Energy-Related Carbon Dioxide Emissions from Economic Growth in Poland: Decomposition and Decoupling Analysis

Zbigniew Golas
European Research Studies Journal, Volume XXVIΙ, Issue 3, 38-68, 2024
DOI: 10.35808/ersj/3422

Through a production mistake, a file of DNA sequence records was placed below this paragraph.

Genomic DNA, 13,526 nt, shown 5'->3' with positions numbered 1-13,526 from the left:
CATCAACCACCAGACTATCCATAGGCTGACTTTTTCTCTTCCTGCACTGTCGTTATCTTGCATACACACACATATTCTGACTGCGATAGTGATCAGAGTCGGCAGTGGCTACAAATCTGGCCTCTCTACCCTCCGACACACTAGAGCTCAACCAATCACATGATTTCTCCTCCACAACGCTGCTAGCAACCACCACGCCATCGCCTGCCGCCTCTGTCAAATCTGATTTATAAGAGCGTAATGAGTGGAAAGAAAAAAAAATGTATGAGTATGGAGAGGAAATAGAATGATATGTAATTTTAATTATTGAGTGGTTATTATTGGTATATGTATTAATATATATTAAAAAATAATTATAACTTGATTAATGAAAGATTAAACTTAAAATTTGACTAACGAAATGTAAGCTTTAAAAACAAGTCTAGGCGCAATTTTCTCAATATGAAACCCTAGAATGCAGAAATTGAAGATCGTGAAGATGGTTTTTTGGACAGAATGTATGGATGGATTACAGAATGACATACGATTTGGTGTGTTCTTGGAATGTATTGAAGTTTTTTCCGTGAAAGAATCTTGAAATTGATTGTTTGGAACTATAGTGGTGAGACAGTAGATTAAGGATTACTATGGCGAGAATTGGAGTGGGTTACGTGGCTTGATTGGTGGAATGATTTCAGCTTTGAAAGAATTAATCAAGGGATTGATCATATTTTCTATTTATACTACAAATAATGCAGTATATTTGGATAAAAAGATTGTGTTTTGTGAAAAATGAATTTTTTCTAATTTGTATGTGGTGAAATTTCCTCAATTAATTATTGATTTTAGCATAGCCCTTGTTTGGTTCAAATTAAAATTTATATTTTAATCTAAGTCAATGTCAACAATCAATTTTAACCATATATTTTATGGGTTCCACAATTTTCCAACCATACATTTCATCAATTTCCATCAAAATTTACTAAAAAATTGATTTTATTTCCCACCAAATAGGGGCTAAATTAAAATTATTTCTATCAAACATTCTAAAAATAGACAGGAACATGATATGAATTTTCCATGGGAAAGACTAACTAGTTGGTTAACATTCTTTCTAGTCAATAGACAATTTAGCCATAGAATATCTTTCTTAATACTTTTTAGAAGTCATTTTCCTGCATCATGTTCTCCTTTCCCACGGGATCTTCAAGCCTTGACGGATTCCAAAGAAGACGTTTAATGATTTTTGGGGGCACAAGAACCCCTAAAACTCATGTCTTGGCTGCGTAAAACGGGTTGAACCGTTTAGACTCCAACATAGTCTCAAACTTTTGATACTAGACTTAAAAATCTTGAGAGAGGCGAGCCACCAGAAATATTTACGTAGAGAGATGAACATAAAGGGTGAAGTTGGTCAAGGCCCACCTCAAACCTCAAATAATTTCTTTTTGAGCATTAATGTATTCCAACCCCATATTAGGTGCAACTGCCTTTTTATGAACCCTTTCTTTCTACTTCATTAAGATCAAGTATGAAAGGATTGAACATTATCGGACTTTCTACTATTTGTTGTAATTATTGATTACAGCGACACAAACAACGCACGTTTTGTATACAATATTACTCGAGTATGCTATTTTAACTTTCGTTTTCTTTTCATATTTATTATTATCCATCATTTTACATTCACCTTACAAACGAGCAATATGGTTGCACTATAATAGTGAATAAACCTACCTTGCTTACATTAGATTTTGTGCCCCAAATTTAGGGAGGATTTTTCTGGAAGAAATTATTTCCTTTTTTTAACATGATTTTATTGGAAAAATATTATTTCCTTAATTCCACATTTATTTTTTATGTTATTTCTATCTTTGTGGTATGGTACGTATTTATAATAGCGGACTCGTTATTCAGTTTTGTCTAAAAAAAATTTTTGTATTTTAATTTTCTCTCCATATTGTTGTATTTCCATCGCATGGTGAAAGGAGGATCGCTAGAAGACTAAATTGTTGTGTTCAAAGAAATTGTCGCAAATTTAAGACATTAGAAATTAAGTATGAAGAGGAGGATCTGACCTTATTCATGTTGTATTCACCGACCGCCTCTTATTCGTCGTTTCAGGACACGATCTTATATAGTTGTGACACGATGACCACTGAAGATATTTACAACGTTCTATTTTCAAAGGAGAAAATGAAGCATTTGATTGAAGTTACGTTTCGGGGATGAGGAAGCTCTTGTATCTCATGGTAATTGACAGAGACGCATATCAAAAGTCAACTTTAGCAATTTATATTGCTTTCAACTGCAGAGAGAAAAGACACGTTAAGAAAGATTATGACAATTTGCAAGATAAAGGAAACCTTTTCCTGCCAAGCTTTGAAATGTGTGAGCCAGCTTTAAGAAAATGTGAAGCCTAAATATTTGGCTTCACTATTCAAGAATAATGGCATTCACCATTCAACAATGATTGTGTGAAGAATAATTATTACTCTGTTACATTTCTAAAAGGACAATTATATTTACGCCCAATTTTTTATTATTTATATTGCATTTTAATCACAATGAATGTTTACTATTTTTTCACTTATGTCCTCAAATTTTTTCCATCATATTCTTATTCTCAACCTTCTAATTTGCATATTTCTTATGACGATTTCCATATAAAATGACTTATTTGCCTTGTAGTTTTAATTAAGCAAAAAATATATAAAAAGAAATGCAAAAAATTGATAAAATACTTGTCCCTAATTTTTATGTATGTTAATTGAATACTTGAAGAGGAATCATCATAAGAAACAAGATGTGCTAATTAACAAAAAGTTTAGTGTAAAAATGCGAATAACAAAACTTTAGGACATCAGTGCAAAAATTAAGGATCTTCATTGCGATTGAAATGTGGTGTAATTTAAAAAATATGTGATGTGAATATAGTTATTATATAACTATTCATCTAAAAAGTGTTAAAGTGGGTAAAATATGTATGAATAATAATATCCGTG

Purpose: This paper addresses the conditions behind energy-related carbon dioxide emissions in Poland following its accession to the European Union. The study analyzed some energy, fossil fuel, economic, and environmental indicators, such as energy use, CO2 emissions, driving factors and decoupling elasticity status. Design/Methodology/Approach: This article is a contribution to the study of factors influencing climate change related to energy use. The analysis was based on descriptive statistics and decomposition methods. The Logarithmic Mean Divisia Index (LMDI), one of the most commonly used forms of index decomposition and index decoupling analysis, was used to identify the determinants of carbon dioxide emissions. Findings: As the results showed, between 2004 and 2020, energy consumption in Poland grew at an average annual rate of 0.8% while fossil-fuel carbon emissions declined at 0.7% per year. Energy intensity was found to be the key force behind the reduction in CO2 emissions, whereas rapid economic growth was the main driver of CO2 emissions. While other factors, i.e. carbon intensity, energy mix and population, also contributed to reducing the emissions, they had a much smaller if not marginal effect. In turn, the decoupling elasticity analysis showed that Poland mostly witnessed strong decoupling states, which means a strong decoupling of CO2 emissions from economic growth. Furthermore, it follows from the decoupling analysis that strong decoupling statuses prevailed throughout the study period, suggesting that the changes in the factors considered significantly contributed to reducing CO2 emissions. However, the decoupling elasticity indices reveal the presence of an adverse trend. The above means that Poland witnesses a decline both in the strength of decoupling emissions from economic growth, and in the efficiency of policies and measures designed to reduce CO2 emissions. Practical implications: These considerations could help develop an active energy policy focused on climate neutrality. Originality/value: This document broadens and updates knowledge on the determinants of CO2 emissions in Poland. Also, these findings can provide grounds for accelerating energy transformation processes in Poland.

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